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NEWS UPDATES Asean Affairs   7  March  2016  

Establishing stock exchange will boost economic growth

THE establishment of Brunei’s own stock exchange will support the country’s economy and allow Bruneians to invest in shares conveniently, a senior official at the Autoriti Monetari Brunei Darussalam (AMBD) said recently.

AMBD’s Managing Director Yusof Hj Abd Rahman said the central bank is collaborating with the Ministry of Finance to set up the country’s own bourse and the exchange “can act as a significant catalyst” to grow Brunei’s economy.

In a speech delivered at Wednesday’s appreciation dinner organised by the Brunei Association of Banks, he said the stock exchange is expected to boost the financial industry and increase the financial services contribution to the sultanate’s Gross Domestic Product (GDP) as envisioned in Wawasan 2035.

“Companies in the country will have alternative funding avenues other than bank loans. It will also provide a platform for Bruneians to invest in shares conveniently,” he said.

Yusof said the finance industry needs to increase its contribution to the GDP to eight per cent to attain the goals of Vision 2035. Citing latest GDP figures, he said the financial sector’s contribution to GDP improved to an average of five per cent in 2015 compared with the 3.3 per cent recorded in 2012.

“This is supported by a positive growth in credit by 7.6 per cent from $5.7 billion in 2014 to $6.1 billion in 2015 of which the greater growth was seen in the corporate sector by 10.8 per cent from $2.7 billion in 2014 to $3.0 billion in 2015,” said Yusof.

He said the improvement would not have been possible without the financial institutions’ initiatives and commitment.

“I hope that this positive growth will further motivate the banking industry to double its efforts in achieving the Wawasan 2035 target,” he said.

Yusof said falling oil prices is hurting Brunei’s economy, noting that as a key exporter of oil and gas, the sultanate “cannot avoid the negative impact of the low hydrocarbon prices in terms of export earnings affecting the government revenues and spending”.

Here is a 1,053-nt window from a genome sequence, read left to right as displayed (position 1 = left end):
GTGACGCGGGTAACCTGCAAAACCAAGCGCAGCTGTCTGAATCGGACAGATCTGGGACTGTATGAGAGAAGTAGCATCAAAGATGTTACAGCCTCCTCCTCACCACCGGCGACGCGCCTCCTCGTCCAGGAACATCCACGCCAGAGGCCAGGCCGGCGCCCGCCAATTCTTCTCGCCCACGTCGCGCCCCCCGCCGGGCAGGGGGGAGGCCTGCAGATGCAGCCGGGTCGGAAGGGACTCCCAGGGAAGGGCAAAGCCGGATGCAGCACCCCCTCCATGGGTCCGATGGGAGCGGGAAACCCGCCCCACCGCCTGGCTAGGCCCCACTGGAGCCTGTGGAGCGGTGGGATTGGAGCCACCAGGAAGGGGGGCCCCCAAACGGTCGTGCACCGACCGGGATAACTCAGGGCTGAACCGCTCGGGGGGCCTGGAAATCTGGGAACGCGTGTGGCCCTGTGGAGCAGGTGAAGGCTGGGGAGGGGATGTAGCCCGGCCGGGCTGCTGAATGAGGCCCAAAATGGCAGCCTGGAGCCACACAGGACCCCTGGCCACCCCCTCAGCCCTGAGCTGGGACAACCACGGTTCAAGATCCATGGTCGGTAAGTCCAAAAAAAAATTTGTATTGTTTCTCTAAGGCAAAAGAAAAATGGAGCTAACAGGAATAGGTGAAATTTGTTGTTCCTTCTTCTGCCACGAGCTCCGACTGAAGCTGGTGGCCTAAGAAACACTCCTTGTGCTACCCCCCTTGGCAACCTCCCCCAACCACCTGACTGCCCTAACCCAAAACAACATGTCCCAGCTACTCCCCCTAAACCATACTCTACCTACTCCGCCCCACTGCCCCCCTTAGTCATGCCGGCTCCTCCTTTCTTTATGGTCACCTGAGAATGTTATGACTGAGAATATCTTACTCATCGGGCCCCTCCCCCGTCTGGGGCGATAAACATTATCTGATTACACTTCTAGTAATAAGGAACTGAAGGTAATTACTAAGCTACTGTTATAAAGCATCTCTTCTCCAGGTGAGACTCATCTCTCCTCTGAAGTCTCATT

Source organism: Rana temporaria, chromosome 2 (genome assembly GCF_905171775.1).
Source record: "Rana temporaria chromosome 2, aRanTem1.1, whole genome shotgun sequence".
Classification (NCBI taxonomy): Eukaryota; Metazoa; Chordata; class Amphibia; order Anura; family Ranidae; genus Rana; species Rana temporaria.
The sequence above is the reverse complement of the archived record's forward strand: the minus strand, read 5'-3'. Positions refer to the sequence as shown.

“With the dominant role of the government in the economy, this has affected Brunei’s domestic economy as we face rough times ahead,” he said.

But Yusof said the banking industry remains resilient in spite of such challenges. The aggregate capital adequacy ratio for the banking sector is more than 20 per cent and the net non-performing financing ratio is less than two per cent as of end-2015.

Yusof warned against complacency and encouraged financial institutions to explore new opportunities.

“They must identify productive areas that could help to materialise this national commitment which will contribute to the goal of economic diversification away from the oil and gas industry,” said Yusof.

He said as a regulator, AMBD will continue to implement measures to ensure financial stability. These measures include strengthening the regulatory and supervisory framework of the financial system in line with global best practices.

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This year in Thailand-what next?

AseanAffairs   04 January 2011
By David Swartzentruber      

It is commonplace in journalism to write two types of articles at the transition point between the year that has passed and the New Year. As this writer qualifies as an “old hand” in observing Thailand with a track record dating back 14 years, it is time take a shot at what may unfold in Thailand in 2011.

The first issue that can’t be answered is the health of Thailand’s beloved King Bhumibol, who is now 83 years old. He is the world's longest reigning monarch, but elaborate birthday celebrations in December failed to mask concern over his health. More






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